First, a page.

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The Cancer Prevention Coalition Charges National Academy of Sciences With Proposing Secret World Science Court

CHICAGO, May 11 /PRNewswire/ — The following was released today by Dr. Samuel S. Epstein:

At the recent World Economic Forum in Davos, the President of the U.S. National Academy of Sciences (NAS), Bruce Alberts, and an unheralded group of a dozen other presidents of national science academies, quietly gathered behind the scenes to propose the creation of an International Academy Council (IAC) as a global science advisory board. The object of the IAC, expected to be formalized this month, is to provide "impartial scientific advice" to governments and international organizations on issues such as genetic engineering, threatened ecosystems, and biodiversity. While most would agree with Alberts "that the world needs much more advice from scientists," there are serious questions on reliance of advice from an NAS-modeled IAC.

Through its huge think tank, the National Research Council (NRC) chaired by Alberts with a full-time staff of 1000 and a $200 million budget, the NAS conducts studies and prepares about 200 reports annually, largely under contract to federal agencies. However, in flagrant violation of governmental openness rules (the 1972 Federal Advisory Committee Act) which Alberts still vehemently opposes, NRC committees and panels meet secretly in closed sessions, fail to disclose their minutes and conflict of interest statements, and fail to require that their membership reflects balanced representation of divergent interests and viewpoints. Illustrative is the conduct of the NRC committee on "Comparative Toxicity of Naturally Occurring Carcinogens" which issued the 1996 report on "Carcinogens and Anticarcinogens in the Human Diet." This report trivialized concerns on cancer risks to infants and children from food contaminated with carcinogenic pesticides, as these were alleged to "occur at levels far too low to have any adverse effects on health." Acting on behalf of an ad hoc coalition of about 100 leading independent experts in public health and cancer prevention, and representatives of a wide range of labor and citizen groups, one of us (SSE) warned Alberts that this committee was grossly unbalanced and "disproportionately weighted with industry consultants;" it should further be noted that no pediatrician was invited to serve. Alberts responded admitting "that some of the committee members have performed some consulting for industry," but dismissed these concerns as "the same members have also advised or consulted for regulatory agencies." Other concerns were expressed that the composition of the NRC Committee could "be used to discredit or undermine" the previous NRC report on "Pesticides in the Diets of Infants and Children," which explicitly warned of cancer risks to children.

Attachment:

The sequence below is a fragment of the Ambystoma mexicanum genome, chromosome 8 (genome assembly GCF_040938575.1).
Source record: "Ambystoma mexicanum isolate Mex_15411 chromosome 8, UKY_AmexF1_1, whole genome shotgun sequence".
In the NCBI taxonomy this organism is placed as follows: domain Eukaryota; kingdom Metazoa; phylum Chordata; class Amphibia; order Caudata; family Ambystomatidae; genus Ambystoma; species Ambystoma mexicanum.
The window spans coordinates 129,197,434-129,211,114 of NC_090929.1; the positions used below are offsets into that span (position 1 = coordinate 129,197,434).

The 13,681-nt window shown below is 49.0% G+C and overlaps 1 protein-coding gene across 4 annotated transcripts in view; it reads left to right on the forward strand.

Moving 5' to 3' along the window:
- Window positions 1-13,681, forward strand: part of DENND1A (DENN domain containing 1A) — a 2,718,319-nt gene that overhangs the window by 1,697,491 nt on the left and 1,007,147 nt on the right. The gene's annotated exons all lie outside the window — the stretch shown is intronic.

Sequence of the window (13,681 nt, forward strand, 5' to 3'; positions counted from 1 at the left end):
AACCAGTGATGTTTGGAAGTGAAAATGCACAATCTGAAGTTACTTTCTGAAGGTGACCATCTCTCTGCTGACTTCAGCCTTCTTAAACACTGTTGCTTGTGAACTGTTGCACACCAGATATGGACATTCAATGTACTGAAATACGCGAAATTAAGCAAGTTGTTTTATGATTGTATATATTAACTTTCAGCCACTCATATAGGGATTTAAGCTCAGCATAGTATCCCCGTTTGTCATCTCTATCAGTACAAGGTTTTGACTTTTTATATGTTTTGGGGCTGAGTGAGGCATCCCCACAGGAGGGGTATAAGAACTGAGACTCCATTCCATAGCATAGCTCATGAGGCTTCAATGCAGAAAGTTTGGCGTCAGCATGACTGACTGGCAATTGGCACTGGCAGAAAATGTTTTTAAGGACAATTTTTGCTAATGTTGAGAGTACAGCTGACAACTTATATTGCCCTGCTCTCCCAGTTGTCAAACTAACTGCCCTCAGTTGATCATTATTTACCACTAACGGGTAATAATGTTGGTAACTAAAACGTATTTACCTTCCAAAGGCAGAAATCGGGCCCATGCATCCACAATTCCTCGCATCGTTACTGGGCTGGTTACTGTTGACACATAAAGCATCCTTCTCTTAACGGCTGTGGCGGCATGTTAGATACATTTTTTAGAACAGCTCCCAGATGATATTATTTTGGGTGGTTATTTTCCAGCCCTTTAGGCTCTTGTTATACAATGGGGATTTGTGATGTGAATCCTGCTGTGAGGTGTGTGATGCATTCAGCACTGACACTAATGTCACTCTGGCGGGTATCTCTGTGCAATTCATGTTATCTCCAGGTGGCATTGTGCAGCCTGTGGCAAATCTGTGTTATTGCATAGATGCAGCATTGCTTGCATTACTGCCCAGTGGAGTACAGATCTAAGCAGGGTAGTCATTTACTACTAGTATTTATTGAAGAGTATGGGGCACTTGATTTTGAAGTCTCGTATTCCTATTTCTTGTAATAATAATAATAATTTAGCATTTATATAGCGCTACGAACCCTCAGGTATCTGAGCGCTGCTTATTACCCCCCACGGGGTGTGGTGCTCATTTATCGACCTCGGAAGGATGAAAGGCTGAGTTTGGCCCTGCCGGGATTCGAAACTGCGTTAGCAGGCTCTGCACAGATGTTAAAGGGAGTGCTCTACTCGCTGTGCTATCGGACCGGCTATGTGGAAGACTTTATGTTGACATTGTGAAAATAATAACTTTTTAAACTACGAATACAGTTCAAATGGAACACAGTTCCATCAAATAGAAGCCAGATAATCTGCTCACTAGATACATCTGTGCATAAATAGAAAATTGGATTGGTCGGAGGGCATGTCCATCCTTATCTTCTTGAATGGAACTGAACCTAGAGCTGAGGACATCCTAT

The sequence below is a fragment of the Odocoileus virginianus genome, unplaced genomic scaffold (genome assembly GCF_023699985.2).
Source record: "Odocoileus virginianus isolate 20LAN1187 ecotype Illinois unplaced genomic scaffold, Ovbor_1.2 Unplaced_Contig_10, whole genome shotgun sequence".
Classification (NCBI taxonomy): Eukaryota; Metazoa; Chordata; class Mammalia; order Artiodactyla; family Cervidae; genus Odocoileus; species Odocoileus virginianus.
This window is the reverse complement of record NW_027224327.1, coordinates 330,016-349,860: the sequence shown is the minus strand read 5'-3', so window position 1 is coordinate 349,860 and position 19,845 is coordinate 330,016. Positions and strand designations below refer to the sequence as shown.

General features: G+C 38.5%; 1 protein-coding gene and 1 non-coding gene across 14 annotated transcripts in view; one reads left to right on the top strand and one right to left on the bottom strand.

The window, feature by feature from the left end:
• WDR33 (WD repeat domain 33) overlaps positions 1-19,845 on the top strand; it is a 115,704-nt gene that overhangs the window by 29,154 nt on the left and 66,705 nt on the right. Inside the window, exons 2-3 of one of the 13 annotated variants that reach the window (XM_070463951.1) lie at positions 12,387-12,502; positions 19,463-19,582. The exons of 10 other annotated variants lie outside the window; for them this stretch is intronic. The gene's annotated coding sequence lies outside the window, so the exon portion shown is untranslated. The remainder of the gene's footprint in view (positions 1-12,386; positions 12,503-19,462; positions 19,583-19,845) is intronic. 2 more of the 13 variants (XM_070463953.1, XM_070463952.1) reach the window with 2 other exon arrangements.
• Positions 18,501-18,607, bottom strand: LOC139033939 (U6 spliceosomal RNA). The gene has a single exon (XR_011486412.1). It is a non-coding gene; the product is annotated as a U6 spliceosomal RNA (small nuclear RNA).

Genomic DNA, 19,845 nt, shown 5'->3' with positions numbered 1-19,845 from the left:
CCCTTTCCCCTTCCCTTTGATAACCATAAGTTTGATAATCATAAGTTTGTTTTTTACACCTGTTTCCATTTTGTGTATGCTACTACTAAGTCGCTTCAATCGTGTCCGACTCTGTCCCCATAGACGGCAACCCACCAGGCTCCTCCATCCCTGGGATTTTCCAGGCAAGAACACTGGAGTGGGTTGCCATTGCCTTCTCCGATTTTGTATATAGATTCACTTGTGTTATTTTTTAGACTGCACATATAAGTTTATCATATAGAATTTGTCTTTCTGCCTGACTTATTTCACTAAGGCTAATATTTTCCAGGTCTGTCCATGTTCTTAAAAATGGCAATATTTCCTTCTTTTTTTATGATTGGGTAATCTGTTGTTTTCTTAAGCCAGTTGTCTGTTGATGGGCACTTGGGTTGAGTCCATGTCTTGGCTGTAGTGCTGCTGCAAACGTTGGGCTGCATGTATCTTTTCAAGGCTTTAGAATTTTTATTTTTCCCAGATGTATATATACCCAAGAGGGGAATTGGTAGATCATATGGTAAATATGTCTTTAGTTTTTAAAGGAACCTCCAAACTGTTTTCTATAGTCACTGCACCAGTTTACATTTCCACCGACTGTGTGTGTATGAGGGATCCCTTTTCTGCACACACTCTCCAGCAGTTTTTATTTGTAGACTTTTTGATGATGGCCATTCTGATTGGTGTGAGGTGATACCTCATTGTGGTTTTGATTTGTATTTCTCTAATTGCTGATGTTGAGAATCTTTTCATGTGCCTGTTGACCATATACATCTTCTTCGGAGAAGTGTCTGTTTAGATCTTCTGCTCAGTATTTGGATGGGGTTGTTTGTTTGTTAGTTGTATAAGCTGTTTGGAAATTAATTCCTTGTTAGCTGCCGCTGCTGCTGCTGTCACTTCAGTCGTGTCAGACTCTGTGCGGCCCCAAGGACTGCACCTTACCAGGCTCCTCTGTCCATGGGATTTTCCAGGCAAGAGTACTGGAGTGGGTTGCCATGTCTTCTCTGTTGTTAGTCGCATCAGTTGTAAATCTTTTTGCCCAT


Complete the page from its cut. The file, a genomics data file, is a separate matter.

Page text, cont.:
A more blatant conflict of interest is evidenced by the composition of the March, 1999 NRC biotechnology panel with its disproportionate representation of experts directly linked to the industry. This conflict was compounded by the subsequent discovery of a revolving-door relationship between the industry and NRC. Unknown to the panel, its executive director Dr. Michael Phillips was secretly negotiating for a senior position in the Biotechnology Industry Organization. He joined the industry some 3 months later.

As federal support is now beginning to shrink, the NAS plans to increase funding from non-federal sources, which currently account for some 15% of its budget. The NAS is also planning to extend its influence to major national policy concerns. However characteristic of his penchant for secrecy, Alberts has refused to release a pending report recommending reorganization of NAS policies and procedures.

Evaluation of global concerns, particularly in public health and environmental integrity, should not be entrusted to a non-transparent and unaccountable cabal of self-appointed experts, such as the proposed IAC, whose views may reflect special interests rather than the public. Instead, highly qualified independent scientists acceptable to or working with non-governmental organizations (NGO's) should play a major role in an international science advisory body, such as the recently proposed World Academy of Science in Society, The Physicians and Scientists for Responsible Application of Science and Technology (PSRAST), or the group of some 300 "World Scientists."

Source: Cancer Prevention Coalition

Contact: Samuel S. Epstein, M.D., Professor of Environmental Medicine atthe University of Illinois School of Public Health, Chicago, and Chairman ofthe Cancer Prevention Coalition, 312-996-2297; endorsed by Edward Goldsmith,M.A., of The Ecologist, Richmond, Surrey, U.K., 011-44-181-332-6963, and MaeWan Ho, Ph.D., of the Department of Biology, The Open University, MiltonKeynes, U.K., 011-44-1908-653-113

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